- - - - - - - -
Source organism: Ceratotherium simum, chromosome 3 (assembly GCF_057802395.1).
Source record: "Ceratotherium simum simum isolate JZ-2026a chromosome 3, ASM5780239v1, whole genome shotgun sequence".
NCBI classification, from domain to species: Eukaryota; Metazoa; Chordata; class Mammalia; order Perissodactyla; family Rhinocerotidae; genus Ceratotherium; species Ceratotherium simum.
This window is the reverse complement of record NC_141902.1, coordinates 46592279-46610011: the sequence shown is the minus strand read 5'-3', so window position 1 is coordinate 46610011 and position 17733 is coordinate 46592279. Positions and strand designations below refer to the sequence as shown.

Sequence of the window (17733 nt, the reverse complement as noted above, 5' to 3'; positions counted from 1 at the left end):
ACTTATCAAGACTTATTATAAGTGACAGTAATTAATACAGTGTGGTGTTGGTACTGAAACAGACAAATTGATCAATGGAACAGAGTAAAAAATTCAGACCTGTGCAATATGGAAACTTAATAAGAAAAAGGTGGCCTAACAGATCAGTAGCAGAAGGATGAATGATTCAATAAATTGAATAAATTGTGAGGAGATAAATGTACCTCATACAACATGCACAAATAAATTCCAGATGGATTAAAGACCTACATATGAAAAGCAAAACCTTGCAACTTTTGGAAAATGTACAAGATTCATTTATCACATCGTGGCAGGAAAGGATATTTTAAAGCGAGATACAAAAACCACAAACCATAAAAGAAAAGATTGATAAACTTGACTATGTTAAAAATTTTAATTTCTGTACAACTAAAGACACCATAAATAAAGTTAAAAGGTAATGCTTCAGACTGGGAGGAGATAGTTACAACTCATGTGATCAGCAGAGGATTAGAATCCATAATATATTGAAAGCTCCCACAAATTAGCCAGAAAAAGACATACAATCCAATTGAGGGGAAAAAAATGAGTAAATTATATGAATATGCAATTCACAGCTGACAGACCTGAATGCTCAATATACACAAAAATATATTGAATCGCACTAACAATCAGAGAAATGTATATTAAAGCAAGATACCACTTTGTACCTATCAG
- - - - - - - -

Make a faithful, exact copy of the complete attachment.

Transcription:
Source organism: Ceratotherium simum, chromosome 3 (assembly GCF_057802395.1).
Source record: "Ceratotherium simum simum isolate JZ-2026a chromosome 3, ASM5780239v1, whole genome shotgun sequence".
NCBI classification, from domain to species: Eukaryota; Metazoa; Chordata; class Mammalia; order Perissodactyla; family Rhinocerotidae; genus Ceratotherium; species Ceratotherium simum.
This window is the reverse complement of record NC_141902.1, coordinates 46592279-46610011: the sequence shown is the minus strand read 5'-3', so window position 1 is coordinate 46610011 and position 17733 is coordinate 46592279. Positions and strand designations below refer to the sequence as shown.

Sequence of the window (17733 nt, the reverse complement as noted above, 5' to 3'; positions counted from 1 at the left end):
ACTTATCAAGACTTATTATAAGTGACAGTAATTAATACAGTGTGGTGTTGGTACTGAAACAGACAAATTGATCAATGGAACAGAGTAAAAAATTCAGACCTGTGCAATATGGAAACTTAATAAGAAAAAGGTGGCCTAACAGATCAGTAGCAGAAGGATGAATGATTCAATAAATTGAATAAATTGTGAGGAGATAAATGTACCTCATACAACATGCACAAATAAATTCCAGATGGATTAAAGACCTACATATGAAAAGCAAAACCTTGCAACTTTTGGAAAATGTACAAGATTCATTTATCACATCGTGGCAGGAAAGGATATTTTAAAGCGAGATACAAAAACCACAAACCATAAAAGAAAAGATTGATAAACTTGACTATGTTAAAAATTTTAATTTCTGTACAACTAAAGACACCATAAATAAAGTTAAAAGGTAATGCTTCAGACTGGGAGGAGATAGTTACAACTCATGTGATCAGCAGAGGATTAGAATCCATAATATATTGAAAGCTCCCACAAATTAGCCAGAAAAAGACATACAATCCAATTGAGGGGAAAAAAATGAGTAAATTATATGAATATGCAATTCACAGCTGACAGACCTGAATGCTCAATATACACAAAAATATATTGAATCGCACTAACAATCAGAGAAATGTATATTAAAGCAAGATACCACTTTGTACCTATCAG